Thursday, December 18, 2008


by-default.GIFI just finished reading Nudge: Improving Decisions About Health, Wealth, and Happiness by Richard Thaler and Cass Sunstein.

I like it for two reasons: first, it feels to me like a direct application of computer user interface design to life, and second, I think it has a lot of applications for ASU's Web design and the ways that Web design can influence people to take advantage of what the University offers.

Simply put, the big idea in Nudge is the same as something my favorite band Rush used to say, if you choose not to decide, you still have made a choice. It's just that the choice you make is one that someone else has provided for you.

For example, road lines may be painted closer together as drivers approach a dangerous curve or potential safety hazard; by arranging the lines closer together, the driver is given the illusion that he/she is driving at a faster speed than he/she actually is, nudging the driver to hit the brakes and slow down. 

Another example Thaler and Sunstein give is cafeteria design. By placing healthier food choices, like the salad bar, at the front of a cafeteria, a school might try to nudge students into making smarter diet choices.

This idea is really familiar to user interface designers. Every time a dialog box pops up with OK and Cancel, one of them is highlighted, making it the default choice. Most of us have gotten used to clicking right past all of the Continues and OKs and Accepts that stand between us and getting our work done. In the process, we agree to terms and conditions, install useful pieces of software, and in general make all sorts of tacit and uninformed decisions that user interface designers have in essence made for us. It's a lot of power to give over to someone else, but there's no loss of freedom. You're free to be as careful as you want and make every decision exactly the way you'd like. It's just that most of us have long ago reached a decision saturation point and so tend to reserve our careful judgment for fewer and fewer things.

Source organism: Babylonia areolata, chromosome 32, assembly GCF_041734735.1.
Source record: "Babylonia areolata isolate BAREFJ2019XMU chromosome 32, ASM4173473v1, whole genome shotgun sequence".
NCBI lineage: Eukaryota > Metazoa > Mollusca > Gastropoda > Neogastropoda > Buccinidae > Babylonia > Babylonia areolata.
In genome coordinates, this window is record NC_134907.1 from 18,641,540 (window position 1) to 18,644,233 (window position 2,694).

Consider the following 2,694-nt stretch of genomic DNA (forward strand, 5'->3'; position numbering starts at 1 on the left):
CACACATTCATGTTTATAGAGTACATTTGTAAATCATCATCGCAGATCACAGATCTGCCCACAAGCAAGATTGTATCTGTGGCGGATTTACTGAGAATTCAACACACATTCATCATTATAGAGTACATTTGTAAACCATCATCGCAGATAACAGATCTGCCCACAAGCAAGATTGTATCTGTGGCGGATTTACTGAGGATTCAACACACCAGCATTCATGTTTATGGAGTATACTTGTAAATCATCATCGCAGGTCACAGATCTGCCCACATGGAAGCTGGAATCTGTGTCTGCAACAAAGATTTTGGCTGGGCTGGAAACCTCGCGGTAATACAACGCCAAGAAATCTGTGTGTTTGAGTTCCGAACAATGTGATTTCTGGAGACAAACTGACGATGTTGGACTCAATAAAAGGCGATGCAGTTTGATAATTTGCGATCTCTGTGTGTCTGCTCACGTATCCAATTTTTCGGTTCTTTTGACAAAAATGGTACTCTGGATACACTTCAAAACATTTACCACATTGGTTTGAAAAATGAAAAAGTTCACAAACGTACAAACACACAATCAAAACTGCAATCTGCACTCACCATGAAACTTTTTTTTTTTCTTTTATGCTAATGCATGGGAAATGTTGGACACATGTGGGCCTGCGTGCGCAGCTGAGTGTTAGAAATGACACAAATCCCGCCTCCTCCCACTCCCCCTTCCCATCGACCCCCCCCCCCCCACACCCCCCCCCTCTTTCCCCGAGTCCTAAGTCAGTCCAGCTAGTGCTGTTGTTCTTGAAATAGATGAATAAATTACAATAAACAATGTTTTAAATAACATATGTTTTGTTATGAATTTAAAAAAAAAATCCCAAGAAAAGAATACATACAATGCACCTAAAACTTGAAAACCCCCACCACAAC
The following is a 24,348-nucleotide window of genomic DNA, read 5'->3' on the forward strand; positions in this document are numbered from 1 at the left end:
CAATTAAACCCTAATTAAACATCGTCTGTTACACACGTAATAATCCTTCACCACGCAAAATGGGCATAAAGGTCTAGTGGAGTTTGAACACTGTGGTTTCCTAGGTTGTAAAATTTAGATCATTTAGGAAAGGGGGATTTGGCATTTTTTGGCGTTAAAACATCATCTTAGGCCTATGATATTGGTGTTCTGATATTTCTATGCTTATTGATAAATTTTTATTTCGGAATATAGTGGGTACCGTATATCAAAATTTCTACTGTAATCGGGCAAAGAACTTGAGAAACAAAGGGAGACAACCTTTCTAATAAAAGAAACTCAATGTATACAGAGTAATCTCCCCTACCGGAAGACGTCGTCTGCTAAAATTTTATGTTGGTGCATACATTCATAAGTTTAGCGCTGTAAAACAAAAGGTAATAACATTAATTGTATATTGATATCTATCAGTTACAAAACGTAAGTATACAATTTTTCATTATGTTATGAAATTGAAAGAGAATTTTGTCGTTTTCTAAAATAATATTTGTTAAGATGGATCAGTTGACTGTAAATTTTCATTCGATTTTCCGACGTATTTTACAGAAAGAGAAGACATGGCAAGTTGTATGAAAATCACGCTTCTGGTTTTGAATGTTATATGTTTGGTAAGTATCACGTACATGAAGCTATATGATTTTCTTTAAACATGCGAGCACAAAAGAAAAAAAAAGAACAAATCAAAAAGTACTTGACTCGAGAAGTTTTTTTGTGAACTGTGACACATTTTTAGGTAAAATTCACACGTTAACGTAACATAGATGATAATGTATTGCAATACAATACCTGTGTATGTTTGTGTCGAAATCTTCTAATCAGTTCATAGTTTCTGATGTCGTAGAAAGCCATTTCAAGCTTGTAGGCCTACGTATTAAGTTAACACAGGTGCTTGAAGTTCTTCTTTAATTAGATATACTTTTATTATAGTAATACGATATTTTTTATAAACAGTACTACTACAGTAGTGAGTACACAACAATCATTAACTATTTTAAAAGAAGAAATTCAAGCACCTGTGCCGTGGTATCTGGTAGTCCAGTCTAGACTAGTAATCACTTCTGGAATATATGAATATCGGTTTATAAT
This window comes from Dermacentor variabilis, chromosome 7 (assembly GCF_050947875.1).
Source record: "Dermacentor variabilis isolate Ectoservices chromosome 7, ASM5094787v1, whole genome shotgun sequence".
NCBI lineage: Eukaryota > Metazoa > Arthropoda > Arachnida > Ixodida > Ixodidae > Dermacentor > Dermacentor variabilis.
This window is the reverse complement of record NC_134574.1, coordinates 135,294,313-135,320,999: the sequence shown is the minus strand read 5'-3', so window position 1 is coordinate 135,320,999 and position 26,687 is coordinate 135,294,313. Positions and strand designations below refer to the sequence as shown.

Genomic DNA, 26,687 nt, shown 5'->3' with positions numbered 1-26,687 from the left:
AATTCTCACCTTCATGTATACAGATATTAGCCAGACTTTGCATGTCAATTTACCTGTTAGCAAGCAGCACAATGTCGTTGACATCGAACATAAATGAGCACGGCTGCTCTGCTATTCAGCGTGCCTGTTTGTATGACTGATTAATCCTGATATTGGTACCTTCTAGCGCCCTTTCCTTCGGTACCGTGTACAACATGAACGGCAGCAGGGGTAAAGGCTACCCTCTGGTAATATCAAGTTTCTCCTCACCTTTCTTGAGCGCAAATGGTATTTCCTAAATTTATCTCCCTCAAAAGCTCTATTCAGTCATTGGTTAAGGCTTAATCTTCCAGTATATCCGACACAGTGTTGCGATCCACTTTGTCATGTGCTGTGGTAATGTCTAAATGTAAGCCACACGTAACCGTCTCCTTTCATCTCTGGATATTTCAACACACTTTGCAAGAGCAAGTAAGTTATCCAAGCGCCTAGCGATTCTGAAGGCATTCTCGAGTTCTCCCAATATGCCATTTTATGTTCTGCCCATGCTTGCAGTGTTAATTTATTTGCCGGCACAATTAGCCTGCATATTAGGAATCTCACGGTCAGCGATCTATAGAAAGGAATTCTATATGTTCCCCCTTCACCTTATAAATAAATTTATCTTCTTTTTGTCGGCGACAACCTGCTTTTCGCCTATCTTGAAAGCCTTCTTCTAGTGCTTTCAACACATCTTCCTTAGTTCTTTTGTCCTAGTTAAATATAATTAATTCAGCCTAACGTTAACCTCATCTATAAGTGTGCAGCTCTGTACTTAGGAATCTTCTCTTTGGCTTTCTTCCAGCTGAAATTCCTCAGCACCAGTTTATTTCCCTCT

Which brings us to University design and the Web. By carefully crafting default positions, we could achieve all sorts of goals that might improve student success and retention. Say a University believed that having students stay in residence halls on campus was a major factor in improving student success and graduation rates. According to the Nudge philosophy, an effective way to dramatically increase the number of students choosing to stay on campus would be to, by default, assign them to a residence hall immediately upon acceptance of their application. There's no loss of freedom since a student could easily change their residence hall assignment or even apply for an exception to live off-campus. But every student would start from a different place--by default they're on campus instead of having to opt in to campus living. So those who don't want to spend their decision energy on where they live in college will end up living on campus instead of the other way around.

Feels a little like Big Brother but given that everyone has a choice, I think it's high time it fall into our Web design as a way of helping students and the University achieve its goals.

It's an interesting read either way, with some serious implications for public policy.